The Washington PostDemocracy Dies in Darkness

Backlash after U.K. race report seeks to ‘dispel myths’ about racism, tell ‘new story’ about slave trade

People hold placards during a Black Lives Matter rally in Parliament Square in London on June 6. (Frank Augstein/AP)

LONDON — As a backlash built Thursday in Britain over a government-commissioned report critics say discounts the extent and effects of racism, the resignation of the prime minister’s most senior Black adviser became public.

Many lawmakers, activist groups and critics have branded the review of racial disparities, requested by Prime Minister Boris Johnson in the wake of last year’s British Black Lives Matter protests and released Wednesday, “divisive,” “insulting,” and “deeply cynical.”

The study, which was published by experts from the Commission on Race and Ethnic Disparities, described Britain as a model for race relations and found there to be “no institutional racism” in the country.

“Put simply we no longer see a Britain where the system is deliberately rigged against ethnic minorities,” the report, which is 258 pages long, said. The findings reflect the work of 10 experts, nine of whom are from ethnic minority backgrounds.

Reactions were resounding. “It’s complete nonsense,” Kehinde Andrews, a professor of Black Studies at Birmingham City University, told the BBC. “It goes in the face of all the actual existing evidence.”

One passage in the report has drawn particular attention.

“There is a new story about the Caribbean experience which speaks to the slave period not only being about profit and suffering but how culturally African people transformed themselves into a re-modeled African/Britain,” the report read.

Marsha de Cordova, the Labour Party’s shadow women and equalities secretary, slammed the section as “one of the worst bits” of the review, saying it put “a positive spin on slavery and empire.” She called on the government to swiftly dissociate itself from the report and said in a statement Thursday that the resignation of Samuel Kasumu, the prime minister’s adviser on ethnic minorities and communities, is reflective of “how far removed” the Conservative party is from “the lived experience of Black, Asian and ethnic minority people.”

British Prime Minister Boris Johnson responded on April 1 to a commissioned report that claimed there was “no institutional racism” in the country. (Video: UK POOL)

Johnson did not disavow the report. “I don’t want to say that the government is going to agree with absolutely everything in it, but it has some original and stimulating work in it but I think people need to read and to consider,” he told reporters Thursday, Reuters reported. “There are very serious issues that our society faces to do with racism that we need to address, we’ve got, we’ve got to do more to fix it and we need to understand the severity of the problem.”

Kasumu has been a key force in driving the coronavirus vaccine campaign and will reportedly stay in his position until May. He first penned a resignation letter to the prime minister in February that cited “concerning” behavior among officials and “unbearable tensions.” He later retracted that resignation.

Reacting to the published report Wednesday, Labour lawmaker David Lammy said he was exhausted, “like so many in Britain’s Black community.”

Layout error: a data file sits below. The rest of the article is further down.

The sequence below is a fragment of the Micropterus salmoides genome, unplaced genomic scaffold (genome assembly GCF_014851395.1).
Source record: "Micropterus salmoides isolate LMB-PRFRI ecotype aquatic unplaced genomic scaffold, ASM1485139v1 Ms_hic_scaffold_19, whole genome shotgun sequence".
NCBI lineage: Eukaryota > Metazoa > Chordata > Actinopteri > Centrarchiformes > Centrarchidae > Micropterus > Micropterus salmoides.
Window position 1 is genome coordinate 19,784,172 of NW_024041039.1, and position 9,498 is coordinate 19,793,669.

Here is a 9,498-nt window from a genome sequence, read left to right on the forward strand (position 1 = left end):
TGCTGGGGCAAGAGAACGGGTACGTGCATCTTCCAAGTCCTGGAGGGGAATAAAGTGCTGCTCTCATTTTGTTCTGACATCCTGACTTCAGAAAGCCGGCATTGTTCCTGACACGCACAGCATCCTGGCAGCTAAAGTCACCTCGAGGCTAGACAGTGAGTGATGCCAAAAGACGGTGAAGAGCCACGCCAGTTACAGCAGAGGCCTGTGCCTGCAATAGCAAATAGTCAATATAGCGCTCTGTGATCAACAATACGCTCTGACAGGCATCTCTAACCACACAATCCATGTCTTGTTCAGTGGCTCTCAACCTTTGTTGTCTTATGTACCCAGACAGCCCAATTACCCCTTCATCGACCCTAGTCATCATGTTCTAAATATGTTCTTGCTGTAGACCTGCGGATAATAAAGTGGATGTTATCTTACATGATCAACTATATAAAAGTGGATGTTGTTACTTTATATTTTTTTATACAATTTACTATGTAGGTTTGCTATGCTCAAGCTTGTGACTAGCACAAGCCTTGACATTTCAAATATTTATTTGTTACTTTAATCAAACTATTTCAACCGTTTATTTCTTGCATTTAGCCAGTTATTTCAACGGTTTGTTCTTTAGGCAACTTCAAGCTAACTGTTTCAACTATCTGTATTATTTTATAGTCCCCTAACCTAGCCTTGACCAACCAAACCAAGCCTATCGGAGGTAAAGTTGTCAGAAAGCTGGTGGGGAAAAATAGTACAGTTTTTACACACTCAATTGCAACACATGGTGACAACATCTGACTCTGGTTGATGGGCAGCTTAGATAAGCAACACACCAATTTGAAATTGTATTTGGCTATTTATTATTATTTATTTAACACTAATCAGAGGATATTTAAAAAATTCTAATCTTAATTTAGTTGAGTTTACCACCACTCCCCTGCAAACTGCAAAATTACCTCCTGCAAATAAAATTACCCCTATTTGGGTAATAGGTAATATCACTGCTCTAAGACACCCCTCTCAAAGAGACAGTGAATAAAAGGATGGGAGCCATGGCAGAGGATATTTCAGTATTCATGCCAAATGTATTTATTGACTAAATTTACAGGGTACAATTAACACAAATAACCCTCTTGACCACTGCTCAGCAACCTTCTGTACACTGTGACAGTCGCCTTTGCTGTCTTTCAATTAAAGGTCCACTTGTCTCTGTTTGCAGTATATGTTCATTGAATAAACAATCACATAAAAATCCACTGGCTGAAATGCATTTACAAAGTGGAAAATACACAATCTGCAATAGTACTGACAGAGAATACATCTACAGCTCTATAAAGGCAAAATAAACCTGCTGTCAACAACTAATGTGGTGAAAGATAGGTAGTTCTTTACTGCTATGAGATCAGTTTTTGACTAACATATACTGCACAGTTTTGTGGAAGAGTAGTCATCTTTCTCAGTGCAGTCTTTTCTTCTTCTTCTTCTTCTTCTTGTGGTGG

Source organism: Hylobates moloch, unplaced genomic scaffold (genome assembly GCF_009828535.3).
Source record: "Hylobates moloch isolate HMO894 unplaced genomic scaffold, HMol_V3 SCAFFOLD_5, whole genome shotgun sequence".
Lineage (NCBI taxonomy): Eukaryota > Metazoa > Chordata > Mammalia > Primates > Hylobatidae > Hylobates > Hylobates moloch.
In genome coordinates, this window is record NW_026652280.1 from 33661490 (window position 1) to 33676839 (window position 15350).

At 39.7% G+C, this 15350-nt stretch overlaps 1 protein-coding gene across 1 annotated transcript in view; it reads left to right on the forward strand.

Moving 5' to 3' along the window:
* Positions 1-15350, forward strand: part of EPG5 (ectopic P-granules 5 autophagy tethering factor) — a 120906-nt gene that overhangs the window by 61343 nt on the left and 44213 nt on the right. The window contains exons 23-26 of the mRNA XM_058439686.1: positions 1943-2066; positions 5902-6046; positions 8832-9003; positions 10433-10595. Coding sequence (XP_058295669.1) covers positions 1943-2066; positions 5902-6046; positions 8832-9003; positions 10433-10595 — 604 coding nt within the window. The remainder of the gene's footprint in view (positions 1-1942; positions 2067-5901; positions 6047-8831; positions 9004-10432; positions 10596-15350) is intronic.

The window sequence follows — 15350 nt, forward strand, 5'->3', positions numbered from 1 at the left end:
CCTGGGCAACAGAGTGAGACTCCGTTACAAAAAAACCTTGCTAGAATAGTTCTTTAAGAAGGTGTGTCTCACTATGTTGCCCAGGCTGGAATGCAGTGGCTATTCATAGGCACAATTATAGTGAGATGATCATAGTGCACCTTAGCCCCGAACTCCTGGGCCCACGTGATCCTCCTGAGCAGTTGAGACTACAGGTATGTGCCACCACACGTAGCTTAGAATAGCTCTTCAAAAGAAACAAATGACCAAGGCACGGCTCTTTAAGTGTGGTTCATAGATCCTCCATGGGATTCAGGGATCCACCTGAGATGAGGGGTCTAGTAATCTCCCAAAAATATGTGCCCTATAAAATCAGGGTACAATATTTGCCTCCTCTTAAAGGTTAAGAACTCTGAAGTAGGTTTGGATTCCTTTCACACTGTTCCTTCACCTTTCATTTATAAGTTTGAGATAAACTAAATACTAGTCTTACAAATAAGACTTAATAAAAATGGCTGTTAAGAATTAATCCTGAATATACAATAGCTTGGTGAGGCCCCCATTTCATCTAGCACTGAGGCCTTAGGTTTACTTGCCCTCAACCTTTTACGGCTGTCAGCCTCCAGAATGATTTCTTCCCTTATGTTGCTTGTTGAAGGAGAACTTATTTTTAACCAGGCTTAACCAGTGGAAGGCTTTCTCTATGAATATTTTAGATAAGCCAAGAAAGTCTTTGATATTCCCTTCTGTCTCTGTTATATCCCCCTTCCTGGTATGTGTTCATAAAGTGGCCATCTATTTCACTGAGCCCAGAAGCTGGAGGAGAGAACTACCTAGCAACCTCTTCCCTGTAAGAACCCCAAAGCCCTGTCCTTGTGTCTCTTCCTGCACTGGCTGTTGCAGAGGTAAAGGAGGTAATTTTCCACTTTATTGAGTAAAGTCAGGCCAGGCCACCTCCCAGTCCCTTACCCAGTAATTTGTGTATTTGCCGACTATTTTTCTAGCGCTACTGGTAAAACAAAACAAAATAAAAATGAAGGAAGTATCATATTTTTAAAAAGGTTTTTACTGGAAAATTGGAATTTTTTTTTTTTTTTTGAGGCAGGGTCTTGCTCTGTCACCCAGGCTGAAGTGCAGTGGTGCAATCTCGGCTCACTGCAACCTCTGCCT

“I’m tired! Tired of the endless debate about whether structural racism exists with little desire to actually address it. We are being gaslighted,” he tweeted.

The suggestion that slavery had been portrayed in too harsh a light wasn’t the only part of the report to raise eyebrows. Among its other controversial claims:

• Playing down many of the concerns that prompted the government to commission the study in the first place, its authors find that “overt racial prejudice” is not the biggest challenge of the present era and that instead it is necessary to “take a broader, dispassionate look at what has been holding some people back.”

• The report also critiques the rise of identity politics, claiming “single-issue identity lobby groups” tend to “have a pessimism bias in their narratives to draw attention to their cause” and focus on lived experience rather than objective data.

• The commission argues that the term “institutional racism” is too widely used, which has “diluted its credibility,” and it rejects discussions of White privilege as being “counterproductive and divisive.”

Many of the report’s recommendations are unlikely to be controversial: It suggests requiring police officers to live in the areas they serve and to stop using terms like “BAME” (Black, Asian and minority ethnic) that lump together the experiences of wildly disparate groups.

But some of the proposals for reducing inequality have been criticized because they focus on life, while discounting institutional obstacles. For instance, the report suggests “it is possible to have racial disadvantage without racists,” and understanding disparities requires considering whether some minority groups have struggled due to “family breakdown” and the prevalence of single-parent households.

Black Lives Matter U.K. argued that the report overlooked “disproportionality in the criminal justice system — particularly as police racism served as the catalyst for last summer’s protests.”

While the report isn’t primarily focused on the United Kingdom’s role in the global slave trade, it comes at a time when nations including the United States are reckoning with their legacy of slavery and debating whether reparations are owed to the descendants of enslaved people. The New York Times’ “1619 Project,” which argued that slavery played a defining role in the country’s history, sparked a culture war and backlash from conservatives who object to the fact that it has been integrated into school curriculums nationwide.

This report has been updated.

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